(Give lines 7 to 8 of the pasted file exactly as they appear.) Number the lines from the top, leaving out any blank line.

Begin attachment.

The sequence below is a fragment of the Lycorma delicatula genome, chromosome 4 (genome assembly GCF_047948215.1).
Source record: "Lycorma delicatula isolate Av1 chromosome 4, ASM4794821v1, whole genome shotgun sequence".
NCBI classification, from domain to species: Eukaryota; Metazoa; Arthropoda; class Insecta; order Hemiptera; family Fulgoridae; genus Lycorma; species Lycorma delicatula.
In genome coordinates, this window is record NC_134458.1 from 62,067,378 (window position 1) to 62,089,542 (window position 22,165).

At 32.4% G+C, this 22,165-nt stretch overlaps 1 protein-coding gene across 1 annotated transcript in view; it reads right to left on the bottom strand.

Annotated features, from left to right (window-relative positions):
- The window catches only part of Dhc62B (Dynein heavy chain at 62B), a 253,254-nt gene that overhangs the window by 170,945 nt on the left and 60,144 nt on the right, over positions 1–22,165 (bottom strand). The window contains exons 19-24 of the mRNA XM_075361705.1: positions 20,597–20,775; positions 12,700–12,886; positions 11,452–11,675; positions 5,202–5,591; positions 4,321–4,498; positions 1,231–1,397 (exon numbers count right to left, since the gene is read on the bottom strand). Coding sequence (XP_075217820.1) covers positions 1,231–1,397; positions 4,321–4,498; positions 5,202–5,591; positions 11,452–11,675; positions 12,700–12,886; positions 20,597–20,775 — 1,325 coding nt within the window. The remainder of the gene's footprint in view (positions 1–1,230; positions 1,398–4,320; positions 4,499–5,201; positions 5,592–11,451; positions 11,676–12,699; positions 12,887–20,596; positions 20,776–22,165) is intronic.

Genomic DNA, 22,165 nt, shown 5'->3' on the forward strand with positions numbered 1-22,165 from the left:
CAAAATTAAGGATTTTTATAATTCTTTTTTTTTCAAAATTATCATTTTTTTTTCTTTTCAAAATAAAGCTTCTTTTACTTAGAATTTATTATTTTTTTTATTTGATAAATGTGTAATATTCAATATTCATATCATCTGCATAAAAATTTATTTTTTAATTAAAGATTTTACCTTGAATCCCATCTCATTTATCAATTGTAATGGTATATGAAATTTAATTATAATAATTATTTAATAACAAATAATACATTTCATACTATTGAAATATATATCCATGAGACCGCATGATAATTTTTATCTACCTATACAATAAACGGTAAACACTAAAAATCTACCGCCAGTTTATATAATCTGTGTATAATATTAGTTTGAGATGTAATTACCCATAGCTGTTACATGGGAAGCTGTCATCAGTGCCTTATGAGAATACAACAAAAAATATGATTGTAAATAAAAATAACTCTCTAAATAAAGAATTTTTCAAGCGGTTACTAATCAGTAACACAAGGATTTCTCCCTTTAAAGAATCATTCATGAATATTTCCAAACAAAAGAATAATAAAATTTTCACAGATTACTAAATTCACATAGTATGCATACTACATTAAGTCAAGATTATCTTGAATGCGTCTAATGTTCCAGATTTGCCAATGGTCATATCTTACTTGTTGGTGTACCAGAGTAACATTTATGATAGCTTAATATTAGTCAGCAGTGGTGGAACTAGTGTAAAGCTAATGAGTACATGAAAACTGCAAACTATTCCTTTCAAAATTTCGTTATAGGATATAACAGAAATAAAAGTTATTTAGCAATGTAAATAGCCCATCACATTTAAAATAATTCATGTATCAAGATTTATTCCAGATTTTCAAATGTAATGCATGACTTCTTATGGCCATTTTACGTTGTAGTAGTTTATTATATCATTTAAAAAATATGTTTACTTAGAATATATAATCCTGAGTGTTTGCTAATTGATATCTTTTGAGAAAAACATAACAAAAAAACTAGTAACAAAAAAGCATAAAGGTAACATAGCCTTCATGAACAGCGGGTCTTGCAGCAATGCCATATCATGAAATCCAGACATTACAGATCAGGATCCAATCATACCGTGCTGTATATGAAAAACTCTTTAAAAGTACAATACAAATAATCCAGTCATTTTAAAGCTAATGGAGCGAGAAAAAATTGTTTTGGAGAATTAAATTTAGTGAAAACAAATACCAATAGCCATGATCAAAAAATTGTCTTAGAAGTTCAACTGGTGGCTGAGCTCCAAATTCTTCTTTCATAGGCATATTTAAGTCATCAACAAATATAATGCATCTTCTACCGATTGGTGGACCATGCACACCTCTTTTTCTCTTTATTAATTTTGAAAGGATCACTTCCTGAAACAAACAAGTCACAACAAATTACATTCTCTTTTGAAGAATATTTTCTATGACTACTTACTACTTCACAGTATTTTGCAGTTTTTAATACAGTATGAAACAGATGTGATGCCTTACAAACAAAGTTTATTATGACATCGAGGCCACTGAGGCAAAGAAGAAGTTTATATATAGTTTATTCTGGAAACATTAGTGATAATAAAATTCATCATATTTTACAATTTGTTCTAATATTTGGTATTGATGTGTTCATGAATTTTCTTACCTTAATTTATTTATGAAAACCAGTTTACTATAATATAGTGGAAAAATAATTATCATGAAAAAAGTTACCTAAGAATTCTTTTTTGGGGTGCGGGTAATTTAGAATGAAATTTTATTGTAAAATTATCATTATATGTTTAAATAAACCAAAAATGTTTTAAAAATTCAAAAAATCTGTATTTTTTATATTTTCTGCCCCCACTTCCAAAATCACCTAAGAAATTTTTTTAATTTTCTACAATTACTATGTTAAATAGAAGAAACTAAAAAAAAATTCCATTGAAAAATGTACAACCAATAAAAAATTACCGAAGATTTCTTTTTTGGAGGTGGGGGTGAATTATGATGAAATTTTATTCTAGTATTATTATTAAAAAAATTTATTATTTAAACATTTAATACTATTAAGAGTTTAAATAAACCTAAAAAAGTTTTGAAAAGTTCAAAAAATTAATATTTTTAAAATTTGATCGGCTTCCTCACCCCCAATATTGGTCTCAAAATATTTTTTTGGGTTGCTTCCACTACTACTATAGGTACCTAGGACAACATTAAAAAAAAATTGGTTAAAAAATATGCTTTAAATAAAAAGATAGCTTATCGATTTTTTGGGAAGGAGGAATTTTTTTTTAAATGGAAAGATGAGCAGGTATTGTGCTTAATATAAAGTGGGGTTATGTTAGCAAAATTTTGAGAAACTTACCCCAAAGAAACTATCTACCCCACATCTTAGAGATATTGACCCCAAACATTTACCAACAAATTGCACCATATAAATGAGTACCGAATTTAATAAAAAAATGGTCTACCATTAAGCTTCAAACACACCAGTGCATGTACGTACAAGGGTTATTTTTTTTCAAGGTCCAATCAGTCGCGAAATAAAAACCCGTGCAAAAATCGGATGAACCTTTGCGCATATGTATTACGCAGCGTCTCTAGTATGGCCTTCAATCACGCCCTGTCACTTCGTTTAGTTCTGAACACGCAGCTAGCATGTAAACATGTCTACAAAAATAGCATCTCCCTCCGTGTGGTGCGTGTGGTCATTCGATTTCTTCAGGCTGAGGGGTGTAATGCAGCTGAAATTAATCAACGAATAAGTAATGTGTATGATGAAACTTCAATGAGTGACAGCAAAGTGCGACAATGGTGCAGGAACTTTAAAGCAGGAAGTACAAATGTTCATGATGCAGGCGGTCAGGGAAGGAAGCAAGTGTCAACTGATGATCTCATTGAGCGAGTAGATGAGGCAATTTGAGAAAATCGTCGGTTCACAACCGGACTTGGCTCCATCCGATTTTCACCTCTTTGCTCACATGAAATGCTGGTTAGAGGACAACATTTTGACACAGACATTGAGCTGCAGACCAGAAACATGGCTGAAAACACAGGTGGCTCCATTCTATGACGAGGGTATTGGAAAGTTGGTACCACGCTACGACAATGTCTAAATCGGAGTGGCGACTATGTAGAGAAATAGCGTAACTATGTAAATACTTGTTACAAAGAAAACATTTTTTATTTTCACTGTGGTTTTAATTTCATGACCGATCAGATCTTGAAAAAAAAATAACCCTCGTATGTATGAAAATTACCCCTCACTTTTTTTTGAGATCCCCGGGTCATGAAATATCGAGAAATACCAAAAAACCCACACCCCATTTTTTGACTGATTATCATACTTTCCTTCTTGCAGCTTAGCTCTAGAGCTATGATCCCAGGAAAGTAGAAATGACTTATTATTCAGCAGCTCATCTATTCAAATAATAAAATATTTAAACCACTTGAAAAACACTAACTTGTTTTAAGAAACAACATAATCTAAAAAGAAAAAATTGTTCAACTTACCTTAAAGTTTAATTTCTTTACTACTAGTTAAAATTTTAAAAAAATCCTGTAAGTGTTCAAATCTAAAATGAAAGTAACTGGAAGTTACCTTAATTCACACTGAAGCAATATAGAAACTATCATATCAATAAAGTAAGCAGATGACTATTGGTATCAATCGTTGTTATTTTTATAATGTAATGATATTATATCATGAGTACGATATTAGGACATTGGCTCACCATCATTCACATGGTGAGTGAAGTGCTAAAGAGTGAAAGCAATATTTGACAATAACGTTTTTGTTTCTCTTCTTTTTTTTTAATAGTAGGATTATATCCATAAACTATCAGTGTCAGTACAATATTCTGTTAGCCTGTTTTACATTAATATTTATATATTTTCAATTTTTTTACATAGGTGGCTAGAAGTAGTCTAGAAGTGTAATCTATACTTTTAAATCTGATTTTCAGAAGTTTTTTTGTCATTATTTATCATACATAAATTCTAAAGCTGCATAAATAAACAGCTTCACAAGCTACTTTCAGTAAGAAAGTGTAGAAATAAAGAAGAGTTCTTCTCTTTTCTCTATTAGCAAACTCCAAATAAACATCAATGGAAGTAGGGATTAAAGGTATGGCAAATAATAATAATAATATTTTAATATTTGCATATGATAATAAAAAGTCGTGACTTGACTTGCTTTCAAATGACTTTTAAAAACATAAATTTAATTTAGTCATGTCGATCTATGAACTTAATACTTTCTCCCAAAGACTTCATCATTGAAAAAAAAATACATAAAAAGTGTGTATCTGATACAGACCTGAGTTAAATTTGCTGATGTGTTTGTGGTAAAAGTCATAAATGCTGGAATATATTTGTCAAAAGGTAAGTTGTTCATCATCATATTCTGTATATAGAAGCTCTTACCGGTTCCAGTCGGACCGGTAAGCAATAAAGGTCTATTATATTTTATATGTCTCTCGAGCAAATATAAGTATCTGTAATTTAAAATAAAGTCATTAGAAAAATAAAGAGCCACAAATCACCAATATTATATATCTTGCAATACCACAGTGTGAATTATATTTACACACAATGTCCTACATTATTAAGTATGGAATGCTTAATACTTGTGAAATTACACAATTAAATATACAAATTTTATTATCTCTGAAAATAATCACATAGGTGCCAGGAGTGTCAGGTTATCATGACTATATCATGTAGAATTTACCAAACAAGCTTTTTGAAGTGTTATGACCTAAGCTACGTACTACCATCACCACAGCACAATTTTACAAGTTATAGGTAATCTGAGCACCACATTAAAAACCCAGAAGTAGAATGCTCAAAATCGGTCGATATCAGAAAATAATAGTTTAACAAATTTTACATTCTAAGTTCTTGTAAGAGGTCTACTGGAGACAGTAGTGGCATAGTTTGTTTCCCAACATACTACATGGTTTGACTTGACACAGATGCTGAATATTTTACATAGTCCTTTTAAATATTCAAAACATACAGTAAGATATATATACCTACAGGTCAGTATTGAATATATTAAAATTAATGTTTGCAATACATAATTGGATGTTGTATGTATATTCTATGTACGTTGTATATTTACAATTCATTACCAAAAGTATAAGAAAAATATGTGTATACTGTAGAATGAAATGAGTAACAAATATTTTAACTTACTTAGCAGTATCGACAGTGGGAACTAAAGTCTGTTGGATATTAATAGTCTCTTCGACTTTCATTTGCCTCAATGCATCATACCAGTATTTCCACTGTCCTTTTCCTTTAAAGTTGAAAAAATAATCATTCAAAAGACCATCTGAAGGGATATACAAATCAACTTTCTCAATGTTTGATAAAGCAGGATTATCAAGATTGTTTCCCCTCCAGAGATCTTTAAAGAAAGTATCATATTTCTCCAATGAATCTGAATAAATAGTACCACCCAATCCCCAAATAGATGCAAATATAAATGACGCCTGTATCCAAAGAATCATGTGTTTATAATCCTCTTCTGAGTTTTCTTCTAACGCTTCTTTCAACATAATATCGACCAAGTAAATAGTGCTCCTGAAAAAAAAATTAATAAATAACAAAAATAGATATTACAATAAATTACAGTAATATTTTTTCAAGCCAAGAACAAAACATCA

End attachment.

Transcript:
- The window catches only part of Dhc62B (Dynein heavy chain at 62B), a 253,254-nt gene that overhangs the window by 170,945 nt on the left and 60,144 nt on the right, over positions 1–22,165 (bottom strand). The window contains exons 19-24 of the mRNA XM_075361705.1: positions 20,597–20,775; positions 12,700–12,886; positions 11,452–11,675; positions 5,202–5,591; positions 4,321–4,498; positions 1,231–1,397 (exon numbers count right to left, since the gene is read on the bottom strand). Coding sequence (XP_075217820.1) covers positions 1,231–1,397; positions 4,321–4,498; positions 5,202–5,591; positions 11,452–11,675; positions 12,700–12,886; positions 20,597–20,775 — 1,325 coding nt within the window. The remainder of the gene's footprint in view (positions 1–1,230; positions 1,398–4,320; positions 4,499–5,201; positions 5,592–11,451; positions 11,676–12,699; positions 12,887–20,596; positions 20,776–22,165) is intronic.

Genomic DNA, 22,165 nt, shown 5'->3' on the forward strand with positions numbered 1-22,165 from the left: